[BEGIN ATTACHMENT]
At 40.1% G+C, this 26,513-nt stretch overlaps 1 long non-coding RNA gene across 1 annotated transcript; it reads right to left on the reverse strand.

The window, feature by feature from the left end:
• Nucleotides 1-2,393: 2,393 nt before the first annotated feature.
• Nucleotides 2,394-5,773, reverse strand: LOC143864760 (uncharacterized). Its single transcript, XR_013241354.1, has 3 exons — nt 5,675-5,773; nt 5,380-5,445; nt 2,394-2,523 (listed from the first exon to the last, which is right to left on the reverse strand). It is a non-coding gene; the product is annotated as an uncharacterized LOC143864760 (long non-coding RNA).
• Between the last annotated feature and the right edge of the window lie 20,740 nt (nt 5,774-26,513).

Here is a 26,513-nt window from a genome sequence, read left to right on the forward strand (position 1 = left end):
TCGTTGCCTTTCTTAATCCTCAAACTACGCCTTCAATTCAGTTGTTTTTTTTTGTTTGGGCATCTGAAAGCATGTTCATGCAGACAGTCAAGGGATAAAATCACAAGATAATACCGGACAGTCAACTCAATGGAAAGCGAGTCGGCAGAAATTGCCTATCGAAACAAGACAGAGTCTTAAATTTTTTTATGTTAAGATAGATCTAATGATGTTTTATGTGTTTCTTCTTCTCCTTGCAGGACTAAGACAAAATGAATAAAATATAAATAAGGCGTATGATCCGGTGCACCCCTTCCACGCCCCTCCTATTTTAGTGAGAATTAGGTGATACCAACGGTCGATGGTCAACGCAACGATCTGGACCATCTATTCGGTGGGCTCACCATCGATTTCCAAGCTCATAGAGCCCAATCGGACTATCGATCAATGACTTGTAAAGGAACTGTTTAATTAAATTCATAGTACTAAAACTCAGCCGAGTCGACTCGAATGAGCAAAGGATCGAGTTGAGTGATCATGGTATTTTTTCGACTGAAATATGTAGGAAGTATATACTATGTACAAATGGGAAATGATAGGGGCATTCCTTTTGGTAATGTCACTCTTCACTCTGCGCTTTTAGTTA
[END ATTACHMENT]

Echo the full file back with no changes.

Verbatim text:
At 40.1% G+C, this 26,513-nt stretch overlaps 1 long non-coding RNA gene across 1 annotated transcript; it reads right to left on the reverse strand.

The window, feature by feature from the left end:
• Nucleotides 1-2,393: 2,393 nt before the first annotated feature.
• Nucleotides 2,394-5,773, reverse strand: LOC143864760 (uncharacterized). Its single transcript, XR_013241354.1, has 3 exons — nt 5,675-5,773; nt 5,380-5,445; nt 2,394-2,523 (listed from the first exon to the last, which is right to left on the reverse strand). It is a non-coding gene; the product is annotated as an uncharacterized LOC143864760 (long non-coding RNA).
• Between the last annotated feature and the right edge of the window lie 20,740 nt (nt 5,774-26,513).

Here is a 26,513-nt window from a genome sequence, read left to right on the forward strand (position 1 = left end):
TCGTTGCCTTTCTTAATCCTCAAACTACGCCTTCAATTCAGTTGTTTTTTTTTGTTTGGGCATCTGAAAGCATGTTCATGCAGACAGTCAAGGGATAAAATCACAAGATAATACCGGACAGTCAACTCAATGGAAAGCGAGTCGGCAGAAATTGCCTATCGAAACAAGACAGAGTCTTAAATTTTTTTATGTTAAGATAGATCTAATGATGTTTTATGTGTTTCTTCTTCTCCTTGCAGGACTAAGACAAAATGAATAAAATATAAATAAGGCGTATGATCCGGTGCACCCCTTCCACGCCCCTCCTATTTTAGTGAGAATTAGGTGATACCAACGGTCGATGGTCAACGCAACGATCTGGACCATCTATTCGGTGGGCTCACCATCGATTTCCAAGCTCATAGAGCCCAATCGGACTATCGATCAATGACTTGTAAAGGAACTGTTTAATTAAATTCATAGTACTAAAACTCAGCCGAGTCGACTCGAATGAGCAAAGGATCGAGTTGAGTGATCATGGTATTTTTTCGACTGAAATATGTAGGAAGTATATACTATGTACAAATGGGAAATGATAGGGGCATTCCTTTTGGTAATGTCACTCTTCACTCTGCGCTTTTAGTTA